There was no single cause or event which led to the downfall of the Roman Republic; social and political instability, rapid expansion, and corruption among the rich and powerful all played a role. Historians traditionally consider that the Republic began in 509 B.C. with the overthrow of the Roman Kingdom and that it ended in 27 B.C. with the establishment of the Roman Empire at the hands of Augustus.Continue Reading
One of the biggest contributing factors to the collapse of the Roman Republic was corruption in the government. Previously a democracy, Rome moved away from a government by the people and increasingly put power into the hands of a select, wealthy few. Only the rich could become magistrates, and the votes of wealthy citizens had more weight than the votes of the common people. Wealthy individuals could practically buy senate seats.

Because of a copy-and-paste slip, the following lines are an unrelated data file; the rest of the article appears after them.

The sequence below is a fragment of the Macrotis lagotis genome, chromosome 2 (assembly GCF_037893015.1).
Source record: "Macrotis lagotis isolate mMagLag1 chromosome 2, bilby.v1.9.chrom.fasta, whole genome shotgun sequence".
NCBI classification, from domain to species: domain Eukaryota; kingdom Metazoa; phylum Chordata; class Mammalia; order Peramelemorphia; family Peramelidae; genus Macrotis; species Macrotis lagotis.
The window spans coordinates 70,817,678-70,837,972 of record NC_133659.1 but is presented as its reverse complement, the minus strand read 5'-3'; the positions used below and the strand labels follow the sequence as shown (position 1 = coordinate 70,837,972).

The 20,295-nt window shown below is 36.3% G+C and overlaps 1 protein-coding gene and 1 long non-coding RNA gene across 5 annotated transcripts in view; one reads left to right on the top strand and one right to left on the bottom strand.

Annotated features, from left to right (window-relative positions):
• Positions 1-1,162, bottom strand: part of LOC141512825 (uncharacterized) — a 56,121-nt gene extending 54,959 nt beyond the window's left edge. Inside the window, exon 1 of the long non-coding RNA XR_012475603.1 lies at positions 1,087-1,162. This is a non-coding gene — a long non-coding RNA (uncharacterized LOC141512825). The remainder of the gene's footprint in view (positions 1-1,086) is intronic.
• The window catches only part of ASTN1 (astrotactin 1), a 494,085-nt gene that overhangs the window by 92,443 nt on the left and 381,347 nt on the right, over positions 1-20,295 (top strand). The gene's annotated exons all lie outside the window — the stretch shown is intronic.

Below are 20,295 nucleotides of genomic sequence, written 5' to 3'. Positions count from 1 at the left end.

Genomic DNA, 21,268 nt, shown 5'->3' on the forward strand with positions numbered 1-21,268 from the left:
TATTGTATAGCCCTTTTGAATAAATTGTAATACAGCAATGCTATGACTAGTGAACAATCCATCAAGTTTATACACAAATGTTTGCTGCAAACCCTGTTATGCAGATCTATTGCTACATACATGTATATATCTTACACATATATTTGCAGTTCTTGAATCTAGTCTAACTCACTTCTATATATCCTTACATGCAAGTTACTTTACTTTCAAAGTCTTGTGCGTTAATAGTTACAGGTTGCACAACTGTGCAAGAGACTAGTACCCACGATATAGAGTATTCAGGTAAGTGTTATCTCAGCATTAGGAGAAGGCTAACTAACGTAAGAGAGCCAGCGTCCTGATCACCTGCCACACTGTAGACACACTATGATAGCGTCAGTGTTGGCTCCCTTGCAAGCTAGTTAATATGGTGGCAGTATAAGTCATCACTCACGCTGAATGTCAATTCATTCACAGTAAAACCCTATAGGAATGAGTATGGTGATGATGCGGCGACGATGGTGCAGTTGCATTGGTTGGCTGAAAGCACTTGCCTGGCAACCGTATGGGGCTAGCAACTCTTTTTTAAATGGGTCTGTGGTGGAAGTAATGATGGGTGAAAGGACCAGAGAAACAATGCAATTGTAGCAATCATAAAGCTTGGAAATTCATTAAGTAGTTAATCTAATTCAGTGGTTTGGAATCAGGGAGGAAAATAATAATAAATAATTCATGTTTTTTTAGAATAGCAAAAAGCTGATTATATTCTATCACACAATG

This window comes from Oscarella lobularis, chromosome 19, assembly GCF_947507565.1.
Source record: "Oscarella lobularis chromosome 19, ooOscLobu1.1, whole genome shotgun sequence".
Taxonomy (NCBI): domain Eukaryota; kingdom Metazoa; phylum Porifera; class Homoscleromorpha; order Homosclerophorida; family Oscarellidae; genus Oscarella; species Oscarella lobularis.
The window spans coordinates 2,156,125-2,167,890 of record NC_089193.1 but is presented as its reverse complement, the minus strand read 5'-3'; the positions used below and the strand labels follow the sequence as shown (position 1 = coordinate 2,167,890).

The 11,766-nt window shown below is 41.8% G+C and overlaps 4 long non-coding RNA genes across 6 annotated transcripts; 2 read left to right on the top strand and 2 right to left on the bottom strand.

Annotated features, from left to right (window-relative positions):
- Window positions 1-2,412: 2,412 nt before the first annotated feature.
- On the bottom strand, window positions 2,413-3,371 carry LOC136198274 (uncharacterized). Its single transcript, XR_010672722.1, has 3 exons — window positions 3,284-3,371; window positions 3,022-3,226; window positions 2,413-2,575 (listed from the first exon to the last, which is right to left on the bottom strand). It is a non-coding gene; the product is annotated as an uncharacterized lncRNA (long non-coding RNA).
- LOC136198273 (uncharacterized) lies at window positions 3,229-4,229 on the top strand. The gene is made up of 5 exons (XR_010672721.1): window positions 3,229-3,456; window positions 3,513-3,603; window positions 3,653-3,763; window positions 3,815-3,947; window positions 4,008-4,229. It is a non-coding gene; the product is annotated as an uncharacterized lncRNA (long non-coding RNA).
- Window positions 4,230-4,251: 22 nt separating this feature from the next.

Tax collectors were also corrupt, extorting money from the people and keeping it for themselves, depriving the government of badly needed funds. The Empire had expanded rapidly, following the Punic Wars and a period of conquests, and the Empire could not govern its vast area efficiently.
An unequal class system created enmity between rich and poor, and even between factions of poor. Unscrupulous leaders turned the people against each other with dueling political agendas.
Social, economic and political instability created a Rome where citizens hungered for leadership.They were primed to accept rule by one, all-powerful leader. Julius Caesar, already famous as a skillful military leader, rose to power and claimed the Emperorship. The senate, fearing rule by a dictator, plotted to murder Caesar. However, rather than resulting in liberty, Caesar’s death resulted in civil war and a new string of emperors.Learn more about Ancient Rome